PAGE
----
not legitimate. "Circumcision can always be performed in adulthood with

fully informed consent for those individuals who desire it," says Dr.

Zargarian. "I always tell parents, let the child grow up and decide for

himself. Do not assume that he would want to be circumcised and remove a

healthy, functional, and most importantly, a private body part."

Furthermore, the Code of Medical Ethics prohibits a physician from advising

unnecessary medical or surgical treatment. Thus, the practice of

circumcision is de facto in conflict with medical ethics. As Dr. George

Denniston pointed out in his email letter, "Armenians are one of many

minority groups who never before dreamed of removing half the skin from

their son's normal penis, who have been betrayed by the American medical


David Llewellyn, who is the Director of the Atlanta Circumcision

Information Center as well as a practicing attorney, calls for parents,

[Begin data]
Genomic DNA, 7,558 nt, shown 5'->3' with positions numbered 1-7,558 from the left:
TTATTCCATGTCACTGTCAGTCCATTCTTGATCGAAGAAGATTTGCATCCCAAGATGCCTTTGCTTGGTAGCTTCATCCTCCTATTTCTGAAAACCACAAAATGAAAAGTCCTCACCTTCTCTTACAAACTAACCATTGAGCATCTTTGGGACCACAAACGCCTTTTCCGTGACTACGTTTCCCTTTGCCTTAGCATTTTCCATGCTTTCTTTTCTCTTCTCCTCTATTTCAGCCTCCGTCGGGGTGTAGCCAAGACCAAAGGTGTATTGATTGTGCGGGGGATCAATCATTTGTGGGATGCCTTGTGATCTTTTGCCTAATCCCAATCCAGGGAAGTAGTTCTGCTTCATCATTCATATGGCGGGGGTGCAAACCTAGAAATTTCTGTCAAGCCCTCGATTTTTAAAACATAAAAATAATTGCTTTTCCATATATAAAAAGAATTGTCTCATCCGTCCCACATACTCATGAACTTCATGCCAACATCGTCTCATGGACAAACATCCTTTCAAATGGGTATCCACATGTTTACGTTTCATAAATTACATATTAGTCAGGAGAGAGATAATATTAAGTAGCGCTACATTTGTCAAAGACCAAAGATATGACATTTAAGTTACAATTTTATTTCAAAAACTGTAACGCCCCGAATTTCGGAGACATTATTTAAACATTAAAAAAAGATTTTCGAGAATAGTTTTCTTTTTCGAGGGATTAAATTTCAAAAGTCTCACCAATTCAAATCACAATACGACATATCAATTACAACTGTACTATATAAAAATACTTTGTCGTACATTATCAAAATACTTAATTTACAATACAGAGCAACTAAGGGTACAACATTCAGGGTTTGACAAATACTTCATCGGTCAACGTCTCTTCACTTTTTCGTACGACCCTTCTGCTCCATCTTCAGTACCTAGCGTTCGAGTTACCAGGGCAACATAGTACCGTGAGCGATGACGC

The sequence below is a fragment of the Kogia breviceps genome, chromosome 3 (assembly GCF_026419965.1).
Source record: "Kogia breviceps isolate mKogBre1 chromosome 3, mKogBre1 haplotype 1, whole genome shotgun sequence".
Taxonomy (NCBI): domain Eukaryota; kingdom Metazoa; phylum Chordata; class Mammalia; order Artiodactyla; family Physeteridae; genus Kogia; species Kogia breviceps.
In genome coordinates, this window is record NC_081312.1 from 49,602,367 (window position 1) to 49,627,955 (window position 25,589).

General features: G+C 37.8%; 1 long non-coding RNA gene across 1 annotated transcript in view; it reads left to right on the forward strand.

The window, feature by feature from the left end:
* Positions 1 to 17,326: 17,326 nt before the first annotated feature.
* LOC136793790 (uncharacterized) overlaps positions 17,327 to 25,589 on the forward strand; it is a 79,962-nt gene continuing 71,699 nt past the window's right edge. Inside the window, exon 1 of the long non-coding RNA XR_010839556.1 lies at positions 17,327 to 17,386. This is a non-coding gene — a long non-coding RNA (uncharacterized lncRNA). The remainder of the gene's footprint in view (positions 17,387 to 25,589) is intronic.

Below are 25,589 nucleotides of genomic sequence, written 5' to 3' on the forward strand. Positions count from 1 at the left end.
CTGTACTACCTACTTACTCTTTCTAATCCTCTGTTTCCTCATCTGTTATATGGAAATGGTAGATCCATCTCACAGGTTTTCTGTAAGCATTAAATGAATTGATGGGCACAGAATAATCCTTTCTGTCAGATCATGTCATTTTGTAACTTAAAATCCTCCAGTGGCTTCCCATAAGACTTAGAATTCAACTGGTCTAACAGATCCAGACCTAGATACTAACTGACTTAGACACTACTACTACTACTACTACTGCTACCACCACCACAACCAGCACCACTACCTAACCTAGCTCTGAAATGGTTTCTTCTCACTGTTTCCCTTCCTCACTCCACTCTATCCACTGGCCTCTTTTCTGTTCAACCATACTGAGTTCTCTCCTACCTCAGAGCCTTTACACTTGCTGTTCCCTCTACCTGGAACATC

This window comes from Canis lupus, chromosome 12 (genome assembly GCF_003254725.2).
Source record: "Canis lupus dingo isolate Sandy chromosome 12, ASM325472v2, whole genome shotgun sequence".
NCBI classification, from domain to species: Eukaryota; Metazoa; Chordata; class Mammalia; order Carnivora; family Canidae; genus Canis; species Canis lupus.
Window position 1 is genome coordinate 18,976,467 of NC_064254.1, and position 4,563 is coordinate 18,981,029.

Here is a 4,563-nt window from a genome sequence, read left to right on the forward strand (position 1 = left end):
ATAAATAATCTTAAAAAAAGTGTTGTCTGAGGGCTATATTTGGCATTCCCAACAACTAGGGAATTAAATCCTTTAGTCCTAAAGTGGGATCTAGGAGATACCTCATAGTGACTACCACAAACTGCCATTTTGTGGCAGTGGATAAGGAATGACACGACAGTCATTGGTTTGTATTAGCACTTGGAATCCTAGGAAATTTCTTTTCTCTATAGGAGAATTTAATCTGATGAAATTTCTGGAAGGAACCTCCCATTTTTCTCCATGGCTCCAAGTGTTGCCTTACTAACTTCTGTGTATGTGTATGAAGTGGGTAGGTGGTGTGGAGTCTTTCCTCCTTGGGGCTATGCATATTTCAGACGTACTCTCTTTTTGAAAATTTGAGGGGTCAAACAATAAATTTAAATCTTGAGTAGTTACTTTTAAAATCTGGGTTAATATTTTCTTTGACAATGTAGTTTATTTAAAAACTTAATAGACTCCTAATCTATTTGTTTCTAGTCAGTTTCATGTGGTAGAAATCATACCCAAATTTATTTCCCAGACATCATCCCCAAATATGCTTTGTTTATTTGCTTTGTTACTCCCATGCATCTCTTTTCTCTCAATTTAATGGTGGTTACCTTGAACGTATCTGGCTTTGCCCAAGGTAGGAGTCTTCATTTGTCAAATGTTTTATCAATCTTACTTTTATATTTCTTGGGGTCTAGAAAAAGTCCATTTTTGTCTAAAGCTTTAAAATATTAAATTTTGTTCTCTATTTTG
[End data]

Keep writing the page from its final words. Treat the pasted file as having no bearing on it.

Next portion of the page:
whose children have been victims of wrongful circumcision, to enforce legal

rights on behalf of their child. He holds that lawsuit is the only potent

way to stop physicians and institutions from misinforming or soliciting

this unnecessary procedure. (Legal Remedies for Penile Torts, The Compleat

Mother, 1995).

Little do the doctors know that today's helpless infants that they are now

circumcising may grow up to become potential plaintiffs of tomorrow. As the

number of lawsuits arising from circumcision is growing, so is the number

of the states who have ended Medicaid funding of routine neonatal

circumcision. Arizona, Missouri, North Carolina, Montana, Utah, Florida,